• Capturing Dissent to the "New World Disorder"

    Election of U.S. President Donald Trump has done more than cause rumblings among politicians and governments worldwide, it's sparked public reaction in the streets of New York, San Francisco, Boston, Chicago and numerous other cities and towns throughout America. Nations abroad from London, to Berlin, and even Moscow have publically expressed disapproval of the Trump regime, by taking to their feet.

    Marches, peaceful demonstrations, citizens brandishing banners and shouldering signs of outrage, have become almost weekly events in the past weeks.  For photographers - amateurs as well as those aspiring to professional careers, these are opportune times to not only show their own support, but to capture dramatic images of historical significance that can be placed on websites and in portfolios.

    The Compelling Image photographer and instructor, Gina Genis, herself took advantage of such a situation to do both recently. Camera in hand, Gina set foot to the streets of Washington, D.C. to cover the "Women's March," whose core purpose was to shed light on issues women face today, including wage inequality and health care. Some amongst the masses of women - and men - also used the venue to voice displeasure with the newly-elected U.S. president for his policy stance on such issues. Together, all made their way peacefully amid high security through the governmental center of the capital. The photos Gina came away with portray vividly both the unrest of the times and the spirit of a free society, flexing its democratic muscle.

    For a partipant, and a photographer, it's a huge adrenaline rush to be part of such a movement.  And although personal safety and discretion must always be top priority when photographing marches and demonstrations of any size and kind, the photos these events offer can be hugely storytelling and dramatic.  And since the aim of participants is to have their voices heard, photographs are given willingly, a strong card for photographers new to capturing fast-moving events in public. And that is another bonus - no need for official permission or a written model release that would normally be required for photography in a private venue. Still, it's good advice to politely ask if its minded that a photo be made in or near "personal space."  Amid all the activity, this usually takes no more than a engaged nod toward the camera and a friendly smile to get message across.  In the unlikely event the answer is no, one simply goes on to the next interesting situation. Showing your subject the photo on your digital camera's monitor goes a long way to nurturing friendly rapport. If you've got a website or blog, leaving its address where your photo can be found is a great gesture too.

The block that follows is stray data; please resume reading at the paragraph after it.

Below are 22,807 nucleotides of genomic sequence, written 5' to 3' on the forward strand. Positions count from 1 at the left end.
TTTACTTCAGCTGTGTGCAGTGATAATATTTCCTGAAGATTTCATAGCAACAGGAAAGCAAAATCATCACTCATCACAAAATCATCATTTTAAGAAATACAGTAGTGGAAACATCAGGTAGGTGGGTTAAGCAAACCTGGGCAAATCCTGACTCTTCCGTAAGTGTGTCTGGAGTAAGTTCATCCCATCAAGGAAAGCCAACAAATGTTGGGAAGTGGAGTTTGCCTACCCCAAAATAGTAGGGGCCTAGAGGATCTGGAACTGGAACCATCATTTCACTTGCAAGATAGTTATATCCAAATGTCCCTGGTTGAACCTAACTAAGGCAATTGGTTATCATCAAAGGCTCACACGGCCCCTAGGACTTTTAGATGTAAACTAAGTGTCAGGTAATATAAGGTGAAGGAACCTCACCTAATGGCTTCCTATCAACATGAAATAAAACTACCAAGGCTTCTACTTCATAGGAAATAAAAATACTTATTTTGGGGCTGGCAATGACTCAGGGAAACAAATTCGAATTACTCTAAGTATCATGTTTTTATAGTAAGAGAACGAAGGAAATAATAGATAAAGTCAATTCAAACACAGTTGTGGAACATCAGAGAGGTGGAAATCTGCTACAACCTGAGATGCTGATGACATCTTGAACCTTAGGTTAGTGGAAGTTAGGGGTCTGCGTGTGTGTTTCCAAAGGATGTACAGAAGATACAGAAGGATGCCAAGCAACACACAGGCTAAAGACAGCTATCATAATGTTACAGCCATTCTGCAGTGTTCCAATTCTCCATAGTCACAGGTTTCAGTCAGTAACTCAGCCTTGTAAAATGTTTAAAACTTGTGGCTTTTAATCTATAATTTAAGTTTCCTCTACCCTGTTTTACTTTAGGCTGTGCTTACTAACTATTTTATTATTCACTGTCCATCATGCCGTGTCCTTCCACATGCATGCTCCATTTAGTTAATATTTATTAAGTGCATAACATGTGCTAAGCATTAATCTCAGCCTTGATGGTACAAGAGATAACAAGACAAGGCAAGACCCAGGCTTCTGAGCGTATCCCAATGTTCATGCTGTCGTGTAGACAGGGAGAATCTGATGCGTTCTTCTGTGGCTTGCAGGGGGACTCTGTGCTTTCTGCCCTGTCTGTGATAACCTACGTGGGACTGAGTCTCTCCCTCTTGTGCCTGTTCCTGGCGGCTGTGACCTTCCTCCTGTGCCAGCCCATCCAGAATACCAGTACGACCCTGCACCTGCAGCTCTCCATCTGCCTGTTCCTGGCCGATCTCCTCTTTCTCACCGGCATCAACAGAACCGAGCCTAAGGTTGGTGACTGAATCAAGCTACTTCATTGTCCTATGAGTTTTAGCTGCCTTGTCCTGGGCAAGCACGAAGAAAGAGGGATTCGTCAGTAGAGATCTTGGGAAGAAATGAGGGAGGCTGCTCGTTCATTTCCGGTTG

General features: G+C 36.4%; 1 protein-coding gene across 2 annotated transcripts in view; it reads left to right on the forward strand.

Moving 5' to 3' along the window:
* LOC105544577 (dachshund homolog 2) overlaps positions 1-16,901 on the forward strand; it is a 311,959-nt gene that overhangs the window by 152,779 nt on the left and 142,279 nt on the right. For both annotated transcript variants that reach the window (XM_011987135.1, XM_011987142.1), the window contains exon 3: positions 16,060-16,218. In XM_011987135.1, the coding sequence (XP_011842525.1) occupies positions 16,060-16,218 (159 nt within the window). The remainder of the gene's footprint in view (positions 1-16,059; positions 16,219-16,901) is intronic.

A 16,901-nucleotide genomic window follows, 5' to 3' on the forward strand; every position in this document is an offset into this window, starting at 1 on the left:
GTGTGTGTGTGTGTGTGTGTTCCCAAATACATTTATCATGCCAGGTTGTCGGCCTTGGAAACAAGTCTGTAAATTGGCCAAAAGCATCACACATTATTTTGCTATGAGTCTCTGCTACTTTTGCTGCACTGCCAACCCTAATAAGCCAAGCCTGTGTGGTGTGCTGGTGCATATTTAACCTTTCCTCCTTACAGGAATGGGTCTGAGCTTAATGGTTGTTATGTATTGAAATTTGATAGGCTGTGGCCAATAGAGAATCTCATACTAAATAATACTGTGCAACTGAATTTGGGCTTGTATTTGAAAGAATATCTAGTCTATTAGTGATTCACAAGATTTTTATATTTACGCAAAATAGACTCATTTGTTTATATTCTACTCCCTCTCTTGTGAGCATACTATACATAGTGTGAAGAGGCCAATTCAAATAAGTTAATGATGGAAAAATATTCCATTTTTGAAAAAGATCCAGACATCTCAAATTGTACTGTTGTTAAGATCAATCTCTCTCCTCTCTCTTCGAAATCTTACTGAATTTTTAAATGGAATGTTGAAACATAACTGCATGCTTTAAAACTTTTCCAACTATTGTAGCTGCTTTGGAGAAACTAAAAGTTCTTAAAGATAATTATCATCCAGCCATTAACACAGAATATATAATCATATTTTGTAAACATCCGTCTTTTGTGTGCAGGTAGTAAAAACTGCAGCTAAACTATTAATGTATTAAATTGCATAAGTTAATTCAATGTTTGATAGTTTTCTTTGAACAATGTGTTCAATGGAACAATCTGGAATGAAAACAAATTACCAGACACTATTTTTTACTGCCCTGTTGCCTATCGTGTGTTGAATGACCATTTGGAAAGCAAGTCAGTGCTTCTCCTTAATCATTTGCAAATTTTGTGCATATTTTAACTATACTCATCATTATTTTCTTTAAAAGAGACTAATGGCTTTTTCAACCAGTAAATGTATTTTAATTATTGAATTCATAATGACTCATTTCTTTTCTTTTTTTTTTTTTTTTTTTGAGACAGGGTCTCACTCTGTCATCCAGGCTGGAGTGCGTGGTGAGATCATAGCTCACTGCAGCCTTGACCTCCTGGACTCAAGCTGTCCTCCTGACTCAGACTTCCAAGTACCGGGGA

Gina had luck. Not just with the crowd, but with conditions for people photography on the day of coverage.  An overcast sky did away with worries about backlighting and blown-out highlights . The biggest challenge, she reports, was maneuvering through the massive shoulder-to-shoulder gathering to where the best photographs could be made. Roof-top possibilities were out due to security regulations in the vicinity of Washington's National Mall.

    But despite the logistics involved, Genis was moved by not only the photos she had access to, but the entire "feel" of the event she was a part of.

    In reference to her recent relocation from the U.S. West Coast to the nation's capital, she added.

    "I was amazed that millions participated in standing up for women's rights around the world. It's something I'd not expected. I felt pride that these women's voices could not be silenced this day. It was all about the power of strength in numbers," she said. "How lucky I am to have moved to D.C. at this particular moment in history."

    For a greater look at Gina's Women's Day" coverage, make a visit to her blog. And to take instructive advantage of her photographic expertise and supportive mentoring, sign up for an online and interactive class with Gina at The Compelling Image. 

     

    Tips for covering marches, processions and demonstrations:

    • Go light and mobile - one camera with a medium-wide to short telephoto lens (e.g. 28mm - 70mm).
    • Make safety your first priority / be aware of who and what is around you.
    • Take a friend to guide your movement when walking backward to follow a march or procession.
    • Spend some time in one place, rather than continually being on the move. You'll be rewarded with more emotional and personal "moments."
    • Take an extra CD or SF card and a spare and fully-charged battery or two with you.
    • Set your camera on "Program" mode and just concentrate on composition and "moments" you want to capture.

     

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